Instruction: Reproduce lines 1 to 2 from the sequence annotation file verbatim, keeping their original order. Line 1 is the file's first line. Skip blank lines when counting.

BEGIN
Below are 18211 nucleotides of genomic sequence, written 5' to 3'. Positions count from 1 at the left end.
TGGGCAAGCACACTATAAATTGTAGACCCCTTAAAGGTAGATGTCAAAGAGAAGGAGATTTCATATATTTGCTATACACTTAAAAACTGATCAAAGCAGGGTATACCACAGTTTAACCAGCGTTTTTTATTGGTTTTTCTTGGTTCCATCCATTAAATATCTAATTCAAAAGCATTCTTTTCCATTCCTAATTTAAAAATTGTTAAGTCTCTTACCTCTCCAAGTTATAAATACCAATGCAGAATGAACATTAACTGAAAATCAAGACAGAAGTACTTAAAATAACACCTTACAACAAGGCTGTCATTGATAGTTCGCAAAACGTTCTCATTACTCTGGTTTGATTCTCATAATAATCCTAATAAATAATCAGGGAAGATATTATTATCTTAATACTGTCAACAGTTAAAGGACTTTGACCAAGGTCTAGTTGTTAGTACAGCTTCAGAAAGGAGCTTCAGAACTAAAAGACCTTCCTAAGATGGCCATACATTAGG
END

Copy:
Below are 18211 nucleotides of genomic sequence, written 5' to 3'. Positions count from 1 at the left end.
TGGGCAAGCACACTATAAATTGTAGACCCCTTAAAGGTAGATGTCAAAGAGAAGGAGATTTCATATATTTGCTATACACTTAAAAACTGATCAAAGCAGGGTATACCACAGTTTAACCAGCGTTTTTTATTGGTTTTTCTTGGTTCCATCCATTAAATATCTAATTCAAAAGCATTCTTTTCCATTCCTAATTTAAAAATTGTTAAGTCTCTTACCTCTCCAAGTTATAAATACCAATGCAGAATGAACATTAACTGAAAATCAAGACAGAAGTACTTAAAATAACACCTTACAACAAGGCTGTCATTGATAGTTCGCAAAACGTTCTCATTACTCTGGTTTGATTCTCATAATAATCCTAATAAATAATCAGGGAAGATATTATTATCTTAATACTGTCAACAGTTAAAGGACTTTGACCAAGGTCTAGTTGTTAGTACAGCTTCAGAAAGGAGCTTCAGAACTAAAAGACCTTCCTAAGATGGCCATACATTAGG